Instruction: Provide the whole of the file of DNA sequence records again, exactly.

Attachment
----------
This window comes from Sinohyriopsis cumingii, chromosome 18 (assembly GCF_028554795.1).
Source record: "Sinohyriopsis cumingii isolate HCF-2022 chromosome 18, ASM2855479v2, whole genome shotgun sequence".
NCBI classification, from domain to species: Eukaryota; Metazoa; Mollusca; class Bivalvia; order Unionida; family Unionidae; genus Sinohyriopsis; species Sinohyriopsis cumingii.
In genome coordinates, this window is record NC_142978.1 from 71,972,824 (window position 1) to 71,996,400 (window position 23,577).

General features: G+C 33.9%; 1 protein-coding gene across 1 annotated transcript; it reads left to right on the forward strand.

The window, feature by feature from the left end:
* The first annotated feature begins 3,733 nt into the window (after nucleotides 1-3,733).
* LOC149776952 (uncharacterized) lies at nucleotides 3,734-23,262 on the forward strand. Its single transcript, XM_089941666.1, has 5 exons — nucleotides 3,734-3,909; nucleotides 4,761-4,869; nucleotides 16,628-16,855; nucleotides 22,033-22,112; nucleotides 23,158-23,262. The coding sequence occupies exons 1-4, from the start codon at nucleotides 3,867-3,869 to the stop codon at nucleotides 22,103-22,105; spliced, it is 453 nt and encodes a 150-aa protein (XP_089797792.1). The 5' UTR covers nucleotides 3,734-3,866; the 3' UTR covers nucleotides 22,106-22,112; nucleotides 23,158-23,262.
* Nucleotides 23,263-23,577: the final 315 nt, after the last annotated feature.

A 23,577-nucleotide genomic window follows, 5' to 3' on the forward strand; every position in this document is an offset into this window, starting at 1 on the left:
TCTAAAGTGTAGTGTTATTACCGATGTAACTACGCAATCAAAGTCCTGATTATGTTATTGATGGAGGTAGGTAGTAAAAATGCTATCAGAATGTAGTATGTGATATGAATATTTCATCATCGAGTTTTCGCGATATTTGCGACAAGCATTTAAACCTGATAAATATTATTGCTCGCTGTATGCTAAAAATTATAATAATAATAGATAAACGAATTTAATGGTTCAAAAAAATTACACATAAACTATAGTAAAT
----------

This window comes from Sinohyriopsis cumingii, chromosome 18 (assembly GCF_028554795.1).
Source record: "Sinohyriopsis cumingii isolate HCF-2022 chromosome 18, ASM2855479v2, whole genome shotgun sequence".
NCBI classification, from domain to species: Eukaryota; Metazoa; Mollusca; class Bivalvia; order Unionida; family Unionidae; genus Sinohyriopsis; species Sinohyriopsis cumingii.
In genome coordinates, this window is record NC_142978.1 from 71,972,824 (window position 1) to 71,996,400 (window position 23,577).

General features: G+C 33.9%; 1 protein-coding gene across 1 annotated transcript; it reads left to right on the forward strand.

The window, feature by feature from the left end:
* The first annotated feature begins 3,733 nt into the window (after nucleotides 1-3,733).
* LOC149776952 (uncharacterized) lies at nucleotides 3,734-23,262 on the forward strand. Its single transcript, XM_089941666.1, has 5 exons — nucleotides 3,734-3,909; nucleotides 4,761-4,869; nucleotides 16,628-16,855; nucleotides 22,033-22,112; nucleotides 23,158-23,262. The coding sequence occupies exons 1-4, from the start codon at nucleotides 3,867-3,869 to the stop codon at nucleotides 22,103-22,105; spliced, it is 453 nt and encodes a 150-aa protein (XP_089797792.1). The 5' UTR covers nucleotides 3,734-3,866; the 3' UTR covers nucleotides 22,106-22,112; nucleotides 23,158-23,262.
* Nucleotides 23,263-23,577: the final 315 nt, after the last annotated feature.

A 23,577-nucleotide genomic window follows, 5' to 3' on the forward strand; every position in this document is an offset into this window, starting at 1 on the left:
TCTAAAGTGTAGTGTTATTACCGATGTAACTACGCAATCAAAGTCCTGATTATGTTATTGATGGAGGTAGGTAGTAAAAATGCTATCAGAATGTAGTATGTGATATGAATATTTCATCATCGAGTTTTCGCGATATTTGCGACAAGCATTTAAACCTGATAAATATTATTGCTCGCTGTATGCTAAAAATTATAATAATAATAGATAAACGAATTTAATGGTTCAAAAAAATTACACATAAACTATAGTAAAT